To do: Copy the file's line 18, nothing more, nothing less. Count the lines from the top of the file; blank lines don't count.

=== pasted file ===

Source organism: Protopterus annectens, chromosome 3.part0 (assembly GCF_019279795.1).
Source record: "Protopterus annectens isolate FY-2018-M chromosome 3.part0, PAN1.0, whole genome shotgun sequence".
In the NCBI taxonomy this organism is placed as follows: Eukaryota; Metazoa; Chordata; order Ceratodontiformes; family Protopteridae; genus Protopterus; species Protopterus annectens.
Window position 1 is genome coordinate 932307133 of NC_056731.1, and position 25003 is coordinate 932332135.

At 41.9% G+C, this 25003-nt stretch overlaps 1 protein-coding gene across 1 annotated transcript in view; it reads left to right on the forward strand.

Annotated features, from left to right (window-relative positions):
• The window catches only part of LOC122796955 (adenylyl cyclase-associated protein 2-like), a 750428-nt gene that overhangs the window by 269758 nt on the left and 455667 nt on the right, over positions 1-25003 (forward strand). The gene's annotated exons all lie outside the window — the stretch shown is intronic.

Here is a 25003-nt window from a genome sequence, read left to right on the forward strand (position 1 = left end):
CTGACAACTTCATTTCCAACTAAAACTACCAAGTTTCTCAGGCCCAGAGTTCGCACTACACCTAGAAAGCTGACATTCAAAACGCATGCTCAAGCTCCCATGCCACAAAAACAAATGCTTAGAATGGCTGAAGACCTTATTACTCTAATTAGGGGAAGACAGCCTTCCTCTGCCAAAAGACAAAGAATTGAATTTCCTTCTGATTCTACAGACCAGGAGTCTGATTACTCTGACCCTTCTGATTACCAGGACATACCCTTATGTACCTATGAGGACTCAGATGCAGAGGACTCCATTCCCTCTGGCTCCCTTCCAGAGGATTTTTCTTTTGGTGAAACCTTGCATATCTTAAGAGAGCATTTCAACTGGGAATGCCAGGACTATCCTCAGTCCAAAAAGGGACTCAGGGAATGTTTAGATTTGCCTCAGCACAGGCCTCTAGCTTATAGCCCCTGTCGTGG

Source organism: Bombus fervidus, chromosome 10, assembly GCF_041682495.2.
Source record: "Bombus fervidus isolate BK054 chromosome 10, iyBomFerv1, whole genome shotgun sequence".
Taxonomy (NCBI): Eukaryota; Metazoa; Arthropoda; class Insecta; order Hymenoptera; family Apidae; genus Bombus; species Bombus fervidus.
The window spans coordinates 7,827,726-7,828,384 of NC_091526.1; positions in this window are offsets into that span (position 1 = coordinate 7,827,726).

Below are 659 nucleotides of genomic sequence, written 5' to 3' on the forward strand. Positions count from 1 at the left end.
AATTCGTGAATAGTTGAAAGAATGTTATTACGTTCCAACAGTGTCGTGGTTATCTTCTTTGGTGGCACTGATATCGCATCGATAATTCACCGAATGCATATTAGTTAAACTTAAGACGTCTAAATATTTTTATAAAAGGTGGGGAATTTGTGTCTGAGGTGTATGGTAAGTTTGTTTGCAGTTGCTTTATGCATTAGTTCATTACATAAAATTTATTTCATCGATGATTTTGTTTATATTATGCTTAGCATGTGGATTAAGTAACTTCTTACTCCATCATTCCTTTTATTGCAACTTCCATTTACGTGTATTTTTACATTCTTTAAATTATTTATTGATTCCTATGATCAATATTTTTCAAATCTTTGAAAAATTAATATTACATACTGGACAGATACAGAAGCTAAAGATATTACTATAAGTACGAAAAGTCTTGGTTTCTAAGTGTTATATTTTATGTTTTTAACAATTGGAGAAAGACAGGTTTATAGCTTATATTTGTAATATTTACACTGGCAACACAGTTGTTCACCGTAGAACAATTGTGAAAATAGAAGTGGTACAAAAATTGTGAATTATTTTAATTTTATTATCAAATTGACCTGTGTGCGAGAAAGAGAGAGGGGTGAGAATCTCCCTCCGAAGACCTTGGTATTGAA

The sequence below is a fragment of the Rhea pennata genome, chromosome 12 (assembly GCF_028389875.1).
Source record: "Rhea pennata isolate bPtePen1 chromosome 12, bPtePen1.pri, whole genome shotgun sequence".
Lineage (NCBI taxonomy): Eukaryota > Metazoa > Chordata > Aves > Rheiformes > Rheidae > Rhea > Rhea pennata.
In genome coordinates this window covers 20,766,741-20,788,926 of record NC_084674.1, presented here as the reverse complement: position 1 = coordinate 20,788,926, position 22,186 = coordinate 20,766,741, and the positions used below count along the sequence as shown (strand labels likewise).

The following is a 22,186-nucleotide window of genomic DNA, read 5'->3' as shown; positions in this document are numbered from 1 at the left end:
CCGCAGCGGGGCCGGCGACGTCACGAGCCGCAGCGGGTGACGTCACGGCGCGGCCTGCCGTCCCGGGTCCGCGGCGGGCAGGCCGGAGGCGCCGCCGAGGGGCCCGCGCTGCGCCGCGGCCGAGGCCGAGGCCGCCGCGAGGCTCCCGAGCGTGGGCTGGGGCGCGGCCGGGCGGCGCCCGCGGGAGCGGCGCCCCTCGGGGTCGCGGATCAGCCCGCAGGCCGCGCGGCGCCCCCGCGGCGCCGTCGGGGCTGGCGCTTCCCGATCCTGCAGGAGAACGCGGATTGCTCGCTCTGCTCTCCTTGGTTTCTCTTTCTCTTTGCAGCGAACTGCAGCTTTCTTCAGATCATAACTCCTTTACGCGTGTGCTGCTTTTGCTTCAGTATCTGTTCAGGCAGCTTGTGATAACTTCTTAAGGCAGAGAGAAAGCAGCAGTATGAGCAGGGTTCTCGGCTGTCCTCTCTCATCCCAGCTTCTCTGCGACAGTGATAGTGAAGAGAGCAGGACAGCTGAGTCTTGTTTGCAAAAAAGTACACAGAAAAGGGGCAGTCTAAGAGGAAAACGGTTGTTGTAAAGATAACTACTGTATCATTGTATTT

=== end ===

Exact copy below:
Lineage (NCBI taxonomy): Eukaryota > Metazoa > Chordata > Aves > Rheiformes > Rheidae > Rhea > Rhea pennata.